WASHINGTON, D.C. (March 24, 2011) -- Congressman Dennis Kucinich (D-OH) today wrote to President Obama that it was improper to commit the United States to a military intervention in Libya without prior Congressional approval and clear objectives. Kucinich questioned the criteria used for intervention and informed President Obama of his intent to introduce a bipartisan amendment that would cut off all funds for the U.S.'s role in Libya to the next funding measure to be considered.
The letter was sent immediately upon the President's return to the United States from a trip to South America that began after the President announced U.S. participation in military intervention in Libya without seeking prior Congressional approval for the use of military force as required by the Constitution .
Kucinich's amendment to defund U.S. military intervention in Libya is cosponsored by Representatives Walter Jones (R-NC), Pete Stark (D-CA) and Ron Paul (R-TX).
See a signed copy of the letter here . The full text of the letter follows.
March 24, 2011
The Honorable Barack Obama
President of the United States
The White House
Washington, DC 20500
Dear Mr. President:
I write in response to your letter of March 21, 2011 to the House of Representatives, regarding the commitment of U.S. Armed Forces to Libya. As the United States and its allies continue military intervention in Libya, I am deeply concerned about the White House's neglect of its responsibility to seek Congress' authorization to use military force prior to the commitment of U.S. armed forces. I am equally concerned about the potential for further instability in the region as a result of U.S-led international intervention in Libya.
You stated in your letter that U.S. military forces have been committed "to assist an international effort authorized by the United Nations (U.N.) Security Council and undertaken with the support of European allies and Arab partners" at your direction. While testifying before the House Appropriations Committee earlier this month, Defense Secretary Robert Gates acknowledged that imposing a no-fly zone over Libya was an act of war, stating that "A no-fly zone begins with an attack on Libya to destroy the air defenses."  The authority you claim in your letter to commit an act of war in the form of enforcing a no-fly zone over Libya is inconsistent with the Constitution, which, as you know, is defined in Article 1, Section 8 to give Congress the sole power to declare war . It is also in sharp variance to your own statement in a December 2007 interview in which you affirmed that "The President does not have power under the Constitution to unilaterally authorize a military attack in a situation that does not involve stopping an actual or imminent threat to the nation." 
Not only were those preconditions not present, but Congress was available to consider a presidential request for authorization to use military force, had you chosen to submit one. It is deeply troubling that in the weeks leading up to the passage of the U.N. resolution, you neglected to come to Congress for authorization to use military force. Your efforts to gather support from the U.N., The Arab League , and other international allies prior to launching the strikes is well-known. Your neglect of seeking support from the U.S. Congress was not proper and contrary to your own publically stated understanding of the Constitution.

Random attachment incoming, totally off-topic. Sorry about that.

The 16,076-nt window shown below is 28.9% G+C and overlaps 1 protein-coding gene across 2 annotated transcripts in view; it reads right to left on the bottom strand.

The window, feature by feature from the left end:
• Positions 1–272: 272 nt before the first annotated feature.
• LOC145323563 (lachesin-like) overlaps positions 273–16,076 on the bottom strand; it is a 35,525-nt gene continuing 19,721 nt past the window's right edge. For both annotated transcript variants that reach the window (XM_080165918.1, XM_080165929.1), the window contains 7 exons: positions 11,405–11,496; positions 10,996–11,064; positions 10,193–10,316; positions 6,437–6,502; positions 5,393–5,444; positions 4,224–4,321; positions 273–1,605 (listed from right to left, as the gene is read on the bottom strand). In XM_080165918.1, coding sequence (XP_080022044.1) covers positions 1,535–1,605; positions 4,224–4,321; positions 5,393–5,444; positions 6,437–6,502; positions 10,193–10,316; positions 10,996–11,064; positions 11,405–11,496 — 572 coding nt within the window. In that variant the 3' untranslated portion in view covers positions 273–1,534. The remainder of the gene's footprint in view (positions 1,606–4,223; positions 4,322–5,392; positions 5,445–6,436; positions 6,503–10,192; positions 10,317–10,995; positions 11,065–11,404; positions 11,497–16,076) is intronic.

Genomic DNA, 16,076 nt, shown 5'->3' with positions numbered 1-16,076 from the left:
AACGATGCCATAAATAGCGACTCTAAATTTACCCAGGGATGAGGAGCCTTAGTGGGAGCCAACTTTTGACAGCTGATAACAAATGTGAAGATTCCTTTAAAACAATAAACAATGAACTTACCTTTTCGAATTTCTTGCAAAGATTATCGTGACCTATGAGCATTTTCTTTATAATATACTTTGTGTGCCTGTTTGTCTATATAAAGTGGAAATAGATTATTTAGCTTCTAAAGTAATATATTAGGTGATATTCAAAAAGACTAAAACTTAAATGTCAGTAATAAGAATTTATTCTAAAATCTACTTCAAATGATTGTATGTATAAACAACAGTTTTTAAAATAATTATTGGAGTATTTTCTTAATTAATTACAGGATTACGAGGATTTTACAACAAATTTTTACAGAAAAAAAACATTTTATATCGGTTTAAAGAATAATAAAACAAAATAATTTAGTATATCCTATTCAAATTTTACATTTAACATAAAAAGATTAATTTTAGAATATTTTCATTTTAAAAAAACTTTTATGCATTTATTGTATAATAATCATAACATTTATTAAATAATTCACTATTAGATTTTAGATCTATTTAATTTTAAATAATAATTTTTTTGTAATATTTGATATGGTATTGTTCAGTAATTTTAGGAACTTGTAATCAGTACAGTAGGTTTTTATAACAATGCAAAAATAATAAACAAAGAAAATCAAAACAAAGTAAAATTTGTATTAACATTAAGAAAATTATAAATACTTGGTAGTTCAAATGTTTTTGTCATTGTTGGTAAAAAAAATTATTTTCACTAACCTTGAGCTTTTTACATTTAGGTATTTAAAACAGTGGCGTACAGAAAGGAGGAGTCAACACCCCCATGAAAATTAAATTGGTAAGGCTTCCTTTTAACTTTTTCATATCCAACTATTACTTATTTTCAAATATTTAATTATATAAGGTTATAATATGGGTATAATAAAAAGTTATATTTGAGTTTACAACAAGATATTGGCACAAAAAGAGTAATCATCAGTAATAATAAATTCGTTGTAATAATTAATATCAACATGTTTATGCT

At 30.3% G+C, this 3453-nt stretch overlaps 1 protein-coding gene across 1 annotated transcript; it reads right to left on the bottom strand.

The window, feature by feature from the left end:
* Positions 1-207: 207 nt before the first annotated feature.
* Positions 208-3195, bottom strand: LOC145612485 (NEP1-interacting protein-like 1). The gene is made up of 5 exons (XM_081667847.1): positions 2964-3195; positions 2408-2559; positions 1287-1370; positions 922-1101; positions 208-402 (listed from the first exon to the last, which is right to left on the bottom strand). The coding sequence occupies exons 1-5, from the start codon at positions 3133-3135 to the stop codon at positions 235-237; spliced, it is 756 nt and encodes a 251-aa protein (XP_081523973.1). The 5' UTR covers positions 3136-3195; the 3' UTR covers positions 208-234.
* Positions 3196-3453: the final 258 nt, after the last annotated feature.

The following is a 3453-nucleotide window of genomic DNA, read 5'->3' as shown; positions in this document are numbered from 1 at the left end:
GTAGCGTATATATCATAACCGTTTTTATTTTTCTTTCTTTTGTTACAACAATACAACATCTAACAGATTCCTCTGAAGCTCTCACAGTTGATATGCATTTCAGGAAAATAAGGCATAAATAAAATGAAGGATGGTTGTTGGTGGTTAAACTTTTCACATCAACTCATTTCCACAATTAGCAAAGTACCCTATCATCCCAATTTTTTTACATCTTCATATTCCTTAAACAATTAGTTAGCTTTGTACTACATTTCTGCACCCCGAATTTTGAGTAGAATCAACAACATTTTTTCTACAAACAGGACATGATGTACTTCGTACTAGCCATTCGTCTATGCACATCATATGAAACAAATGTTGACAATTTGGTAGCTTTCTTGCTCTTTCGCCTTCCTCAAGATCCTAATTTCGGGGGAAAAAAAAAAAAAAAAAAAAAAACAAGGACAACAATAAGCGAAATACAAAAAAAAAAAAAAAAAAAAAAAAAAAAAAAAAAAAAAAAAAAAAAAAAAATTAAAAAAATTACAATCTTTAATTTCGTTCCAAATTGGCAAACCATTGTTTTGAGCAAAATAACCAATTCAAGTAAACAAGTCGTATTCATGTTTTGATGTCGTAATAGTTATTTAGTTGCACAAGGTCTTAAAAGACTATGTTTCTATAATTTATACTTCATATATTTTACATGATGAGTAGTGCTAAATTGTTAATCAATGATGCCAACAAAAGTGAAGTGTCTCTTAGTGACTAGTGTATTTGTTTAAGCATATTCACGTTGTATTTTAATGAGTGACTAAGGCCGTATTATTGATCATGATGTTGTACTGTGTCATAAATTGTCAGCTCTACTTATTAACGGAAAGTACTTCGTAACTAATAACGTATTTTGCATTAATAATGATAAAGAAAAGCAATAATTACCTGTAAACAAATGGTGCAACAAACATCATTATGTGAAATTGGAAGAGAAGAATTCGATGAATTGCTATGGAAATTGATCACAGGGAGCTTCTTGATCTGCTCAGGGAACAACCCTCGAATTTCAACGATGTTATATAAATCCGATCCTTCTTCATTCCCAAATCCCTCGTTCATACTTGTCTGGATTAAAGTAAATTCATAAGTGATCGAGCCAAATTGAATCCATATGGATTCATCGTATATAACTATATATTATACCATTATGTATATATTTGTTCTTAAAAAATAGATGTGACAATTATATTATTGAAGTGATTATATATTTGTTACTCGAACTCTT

My concerns about a war in Libya are not limited to questions of constitutionality, but extend to your criteria for intervention. If your criteria for military intervention in another country is instability and government sponsored-violence, as you suggest in your letter, we will stretch far too thin our already overcommitted military. We will also dramatically increase our military presence in the Middle East . Anti-Americanism will rise, accompanied by popular resentment toward a foreign occupier. If the criteria are more localized, and you will commit our Armed Forces to military intervention only in certain cases of government-sponsored violence against a popular uprising, then we will have an inconsistent foreign policy that will also elicit anti-American sentiment.
During a press conference at the Pentagon earlier this month, Secretary Gates warned of the negative implications of U.S. military involvement in Libya: "All of the options beyond humanitarian assistance and evacuations are complex. ... If we move additional assets, what are the consequences of that for Afghanistan ? For the Persian Gulf?...We also have to think about, frankly, the use of the U.S. military in another country in the Middle East."  The implications for our own national security should not have been ignored and cannot continue to be ignored.
I am also gravely concerned about the objectives of the intervention. You stated in your letter that the goal of intervention is "to prevent a humanitarian catastrophe and address the threat posed to international peace and security by the crisis in Libya." I wholeheartedly support the Libyan people's desire for democratic reform and representation and agree that the United States has a role in providing humanitarian assistance to Libyan civilians. However, the idea that military intervention for humanitarian purposes in Libya would lead to greater stability in the region runs counter to the track record of recent U.S. - led military interventions in the Middle East and threatens to commit the U.S. to another quagmire in the region. American military efforts to depose despotic and inhumane leaders of Middle Eastern countries have turned out to be much larger undertakings than Congress was led to expect. President Muammar Gaddafi can reasonably be expected to hang on until the bitter end in a protracted battle.
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